How adrift the current editor of The Economist is from the founding principles can be seen with her support for Universal Basic Income – putting everyone on the dole, disincentivising work. She cites a modest proposal for America to introduce a “UBI of $10,000 a year” which she admits “would require a tax take of at least 33% of GDP”, to be paid for by more disincentivising wealth taxes. So much for limited government.

One could go on, Steve Bannon did at their recent shindig. Judge for yourself how Zanny fared:

Happy birthday to The Economist…

Japan’s EU Free Trade Deal

Good news yesterday that the EU and Japan signed a huge free trade deal on Tuesday that cuts or eliminates tariffs on nearly all goods. A major boost for the global trading system that is under increasing threat from Trumpian protectionism. Trade between the EU and Japan currently stands at €86 billion…

The deal does allow for some regulatory alignment in so much that, for example, car safety and environmental standards will be aligned, Japan will also adopt international labelling standards for textiles and medical products. Something rational brexiteers can live with so long as the regulatory alignment is not restrictive of non-export goods. What the agreement does not require is for Japan to join the customs union or the single market. It does not require the ECJ’s ultimate jurisdiction, instead a mediation panel and the Dispute Settlement Body of the WTO will be the arbitration method. This is normal for free trade agreements.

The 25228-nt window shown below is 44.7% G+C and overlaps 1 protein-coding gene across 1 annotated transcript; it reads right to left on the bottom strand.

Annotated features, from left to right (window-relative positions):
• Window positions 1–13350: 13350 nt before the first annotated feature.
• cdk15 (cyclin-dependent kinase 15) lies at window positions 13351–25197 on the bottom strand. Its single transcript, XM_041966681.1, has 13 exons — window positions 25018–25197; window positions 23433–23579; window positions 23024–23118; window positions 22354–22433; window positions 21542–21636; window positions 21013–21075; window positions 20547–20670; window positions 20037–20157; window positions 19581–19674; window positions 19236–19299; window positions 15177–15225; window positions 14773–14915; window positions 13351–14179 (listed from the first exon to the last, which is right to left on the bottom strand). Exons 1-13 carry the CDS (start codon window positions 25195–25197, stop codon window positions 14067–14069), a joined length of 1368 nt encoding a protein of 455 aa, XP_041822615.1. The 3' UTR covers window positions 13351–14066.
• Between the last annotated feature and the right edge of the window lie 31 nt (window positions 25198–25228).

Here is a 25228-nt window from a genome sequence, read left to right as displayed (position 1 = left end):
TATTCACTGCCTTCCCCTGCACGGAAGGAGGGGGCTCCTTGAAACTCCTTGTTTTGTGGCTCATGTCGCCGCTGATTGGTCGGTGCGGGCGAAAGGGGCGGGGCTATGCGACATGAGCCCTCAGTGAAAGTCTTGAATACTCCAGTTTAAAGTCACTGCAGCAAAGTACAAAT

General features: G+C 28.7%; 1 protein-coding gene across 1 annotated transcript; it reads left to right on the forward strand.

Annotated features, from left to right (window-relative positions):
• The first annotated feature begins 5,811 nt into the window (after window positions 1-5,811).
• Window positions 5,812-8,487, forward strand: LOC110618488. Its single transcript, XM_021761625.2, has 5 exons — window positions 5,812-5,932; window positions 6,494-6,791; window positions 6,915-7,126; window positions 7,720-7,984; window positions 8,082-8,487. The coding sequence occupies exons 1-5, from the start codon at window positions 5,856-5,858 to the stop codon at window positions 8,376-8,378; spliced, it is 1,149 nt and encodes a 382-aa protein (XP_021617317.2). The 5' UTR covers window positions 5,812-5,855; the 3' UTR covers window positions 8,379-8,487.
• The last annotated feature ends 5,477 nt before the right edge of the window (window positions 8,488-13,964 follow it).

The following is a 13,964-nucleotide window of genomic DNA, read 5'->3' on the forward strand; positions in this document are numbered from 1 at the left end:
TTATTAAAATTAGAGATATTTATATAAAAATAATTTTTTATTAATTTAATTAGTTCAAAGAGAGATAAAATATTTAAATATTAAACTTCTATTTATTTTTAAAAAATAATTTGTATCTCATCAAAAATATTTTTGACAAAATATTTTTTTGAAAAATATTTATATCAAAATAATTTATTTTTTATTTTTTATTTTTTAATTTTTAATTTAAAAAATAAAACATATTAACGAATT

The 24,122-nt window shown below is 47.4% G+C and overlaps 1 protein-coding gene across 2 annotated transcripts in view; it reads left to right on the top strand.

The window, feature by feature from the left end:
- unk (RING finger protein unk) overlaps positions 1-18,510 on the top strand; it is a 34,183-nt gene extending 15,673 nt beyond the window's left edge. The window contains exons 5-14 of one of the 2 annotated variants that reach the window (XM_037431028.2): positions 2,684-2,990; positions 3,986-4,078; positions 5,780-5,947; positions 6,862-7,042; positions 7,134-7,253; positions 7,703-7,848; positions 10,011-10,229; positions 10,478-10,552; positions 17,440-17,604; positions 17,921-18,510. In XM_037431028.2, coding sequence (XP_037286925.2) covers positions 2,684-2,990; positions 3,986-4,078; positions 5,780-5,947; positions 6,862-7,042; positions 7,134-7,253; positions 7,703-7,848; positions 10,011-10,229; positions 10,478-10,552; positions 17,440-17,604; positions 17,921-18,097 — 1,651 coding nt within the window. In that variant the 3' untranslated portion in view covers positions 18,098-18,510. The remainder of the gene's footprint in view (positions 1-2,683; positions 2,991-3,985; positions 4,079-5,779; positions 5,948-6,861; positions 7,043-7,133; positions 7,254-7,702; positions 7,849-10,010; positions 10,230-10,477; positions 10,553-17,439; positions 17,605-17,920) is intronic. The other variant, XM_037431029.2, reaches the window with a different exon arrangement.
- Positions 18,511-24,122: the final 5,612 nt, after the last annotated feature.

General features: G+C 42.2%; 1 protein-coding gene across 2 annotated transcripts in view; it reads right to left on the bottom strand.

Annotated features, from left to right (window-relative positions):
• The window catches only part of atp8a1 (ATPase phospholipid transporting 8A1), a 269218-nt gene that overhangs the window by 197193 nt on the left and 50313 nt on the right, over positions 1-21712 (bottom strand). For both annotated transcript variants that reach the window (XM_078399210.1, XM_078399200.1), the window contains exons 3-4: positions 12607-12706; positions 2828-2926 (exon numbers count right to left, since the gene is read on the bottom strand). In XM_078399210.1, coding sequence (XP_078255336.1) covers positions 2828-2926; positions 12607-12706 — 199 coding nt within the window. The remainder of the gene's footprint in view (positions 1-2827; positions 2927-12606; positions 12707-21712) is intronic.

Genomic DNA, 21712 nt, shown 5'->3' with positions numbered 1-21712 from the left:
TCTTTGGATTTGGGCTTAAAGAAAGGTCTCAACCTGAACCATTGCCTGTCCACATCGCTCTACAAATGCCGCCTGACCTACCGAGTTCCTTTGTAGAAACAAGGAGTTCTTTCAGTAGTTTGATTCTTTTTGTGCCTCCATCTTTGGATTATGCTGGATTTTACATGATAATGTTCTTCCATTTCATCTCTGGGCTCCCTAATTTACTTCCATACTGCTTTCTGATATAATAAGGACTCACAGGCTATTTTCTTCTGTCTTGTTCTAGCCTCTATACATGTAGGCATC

Remainers can’t explain why the UK can’t have a similar deal with the EU. Anyone might think that the EU is just trying to frustrate Brexit…

Germany Seeks “Comprehensive Free Trade Accord” With UK

Bloomberg has the scoop: Germany’s foreign ministry is working on a “balanced, ambitious and far-reaching” free trade deal with Brexit Britain – apparently they want a deal on security, agriculture, trade, energy, air travel and research. Sounds sensible…

Iceland: Everyone Wants a Free Trade Deal With Britain

Interesting insights from Icelandic foreign minister Gudlaugur Thor Thordarson on the Today programme this morning. He says “everyone” wants a free trade deal with Britain and urged the EU to sort a deal “as soon as possible”.

Thordarson: “It’s clear that when Britain starts to negotiate their own free trade deals then everyone wants to make a free trade deal with Britain.”

Humphrys: “Is that right? Everyone wants to make a free trade deal with Britain?”